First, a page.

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There’s Smoke and Fire at New Barbecue Shack in Guerneville

Saucy Mama’s puts the soul in soul food by fusing the deeply Southern flavors of Louisiana with California culinary twists.

There’s no question who is in charge at Saucy Mama’s Jook Joint in Guerneville.

Inside the bustling barbecue spot, owner Yvette Bidegain flits from table to table, with a giant smile and infectious giggle. Here everyone is “honey,” as Bidegan fusses over customers, smooths over minor service wrinkles and leaves a broad wake of hospitality.

Even on a sober Sunday, the joint has the Saturday-night feel of a lively rural roadhouse, with waitstaff bringing out plate after plate of ribs, cornbread waffles and the evening’s special Shrimp & Grits as fast as the kitchen can keep up.

Saucy Mama’s puts the soul in soul food by fusing the deeply Southern flavors of Bidegain’s family’s Louisiana heritage with her own California culinary twists.

A Sonoma County native and the seventh of nine children, Bidegain inherited the barbecue legacy of her father, Leroy Richardson of Richardson’s Ribs. Raised in Mississippi, not far from New Orleans, Richardson arrived in Northern California in the early 1950s, hoping for a new life and armed with an arsenal of family recipes.

Owner Yvette Bidegain at Saucy Mama’s Jook Joint in Guerneville. (Heather Irwin / The Press Democrat)
A wall paying homage to Richardson’s Ribs, owned by Bidegain’s father at Saucy Mama’s Jook Joint in Guerneville. (Heather Irwin / The Press Democrat)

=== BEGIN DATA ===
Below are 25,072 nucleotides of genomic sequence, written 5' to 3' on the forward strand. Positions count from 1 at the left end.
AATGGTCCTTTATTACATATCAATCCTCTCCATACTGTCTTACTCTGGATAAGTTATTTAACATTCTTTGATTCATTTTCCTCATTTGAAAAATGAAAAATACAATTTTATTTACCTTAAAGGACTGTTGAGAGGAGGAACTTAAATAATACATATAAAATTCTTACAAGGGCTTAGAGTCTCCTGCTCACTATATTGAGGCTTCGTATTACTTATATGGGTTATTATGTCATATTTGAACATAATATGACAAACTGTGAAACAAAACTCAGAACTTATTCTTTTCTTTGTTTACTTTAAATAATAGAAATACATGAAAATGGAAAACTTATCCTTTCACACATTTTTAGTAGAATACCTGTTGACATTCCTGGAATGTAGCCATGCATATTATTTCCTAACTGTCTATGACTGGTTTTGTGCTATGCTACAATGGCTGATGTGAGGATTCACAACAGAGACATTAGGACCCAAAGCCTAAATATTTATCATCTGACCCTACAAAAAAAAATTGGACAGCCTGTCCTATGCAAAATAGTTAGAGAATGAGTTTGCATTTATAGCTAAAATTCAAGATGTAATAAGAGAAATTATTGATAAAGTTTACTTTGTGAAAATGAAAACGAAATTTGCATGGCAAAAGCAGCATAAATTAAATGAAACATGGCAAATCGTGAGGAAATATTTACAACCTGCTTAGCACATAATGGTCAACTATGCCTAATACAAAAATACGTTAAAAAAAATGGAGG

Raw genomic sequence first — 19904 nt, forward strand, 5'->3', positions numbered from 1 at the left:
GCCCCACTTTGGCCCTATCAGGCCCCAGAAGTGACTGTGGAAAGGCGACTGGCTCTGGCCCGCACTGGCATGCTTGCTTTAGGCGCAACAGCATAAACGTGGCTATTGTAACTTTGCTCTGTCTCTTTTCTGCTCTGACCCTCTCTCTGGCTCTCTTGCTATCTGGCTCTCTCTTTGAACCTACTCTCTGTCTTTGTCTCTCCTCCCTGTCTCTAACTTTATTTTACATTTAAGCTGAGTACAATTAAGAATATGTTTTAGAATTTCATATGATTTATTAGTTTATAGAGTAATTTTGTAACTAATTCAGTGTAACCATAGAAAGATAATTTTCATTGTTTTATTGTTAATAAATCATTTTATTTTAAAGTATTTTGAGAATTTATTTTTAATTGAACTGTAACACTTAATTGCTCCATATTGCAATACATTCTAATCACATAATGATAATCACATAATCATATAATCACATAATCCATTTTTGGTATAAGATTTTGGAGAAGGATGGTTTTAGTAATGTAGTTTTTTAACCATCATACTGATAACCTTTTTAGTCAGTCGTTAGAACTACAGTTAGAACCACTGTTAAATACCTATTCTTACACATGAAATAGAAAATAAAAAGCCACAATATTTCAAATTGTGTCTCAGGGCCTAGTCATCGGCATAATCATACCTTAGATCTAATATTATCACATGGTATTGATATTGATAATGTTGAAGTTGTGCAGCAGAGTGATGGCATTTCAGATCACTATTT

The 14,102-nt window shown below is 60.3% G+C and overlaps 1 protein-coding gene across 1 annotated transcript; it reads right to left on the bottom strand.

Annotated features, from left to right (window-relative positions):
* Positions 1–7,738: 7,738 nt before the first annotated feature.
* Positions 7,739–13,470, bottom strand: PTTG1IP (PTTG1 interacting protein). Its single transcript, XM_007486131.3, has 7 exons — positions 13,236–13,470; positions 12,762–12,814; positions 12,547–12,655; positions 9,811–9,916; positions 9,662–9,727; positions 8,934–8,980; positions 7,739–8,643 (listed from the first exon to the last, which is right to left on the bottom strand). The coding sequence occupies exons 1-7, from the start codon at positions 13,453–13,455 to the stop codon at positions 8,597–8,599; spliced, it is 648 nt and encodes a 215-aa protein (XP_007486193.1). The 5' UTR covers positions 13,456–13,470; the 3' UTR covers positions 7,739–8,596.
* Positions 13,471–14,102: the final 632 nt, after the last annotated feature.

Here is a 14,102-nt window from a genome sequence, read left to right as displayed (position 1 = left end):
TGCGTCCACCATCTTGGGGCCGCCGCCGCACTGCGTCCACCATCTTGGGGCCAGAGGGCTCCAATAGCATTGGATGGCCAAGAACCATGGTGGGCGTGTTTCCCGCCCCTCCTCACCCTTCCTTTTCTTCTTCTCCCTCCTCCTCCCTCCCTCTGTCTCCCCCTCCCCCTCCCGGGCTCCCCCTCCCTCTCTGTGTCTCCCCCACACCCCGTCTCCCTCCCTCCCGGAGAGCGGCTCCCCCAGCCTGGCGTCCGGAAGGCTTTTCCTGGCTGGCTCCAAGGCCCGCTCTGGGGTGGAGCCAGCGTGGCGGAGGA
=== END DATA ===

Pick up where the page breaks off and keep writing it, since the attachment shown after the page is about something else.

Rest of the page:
In the late 1970s, Richardson launched his barbecue business at the Sonoma County Fair, pressing his children into service at an early age, Bidegain said. The business evolved into a roving barbecue food truck and three restaurant locations in Santa Rosa and Sebastopol.

“There were nine of us, and my parents had us all in the kitchen,” Bidegain said. “We worked our buns off. The (restaurant business) is either something in you, or it’s not.”

The last Richardson’s Ribs restaurant closed in 1995, just a year before her father’s death.

But his recipes live on in Bidegain’s fledgling kitchen. Pictures of the family, menus and other homages are enshrined on Saucy Mama’s walls.

Like Richardson’s Ribs, Bidegain’s restaurant is a family business. Her husband, Tim Kobus, helps run the place, and her daughter and granddaughter work as servers.

Kobus, like Bidegain, wears several hats. On a recent day, he was stirring a giant pot of grits while directing kitchen staff. He also helped with the lengthy and often painful build-out process of the space that had stood empty for three years and was heavily damaged by flooding in 2019.

The restaurant business, however, is a second act for Bidegain. The 62-year-old spent most of her adult life working for Caltrans; she recently retired after 36 years. With her four children grown, she needed a new project.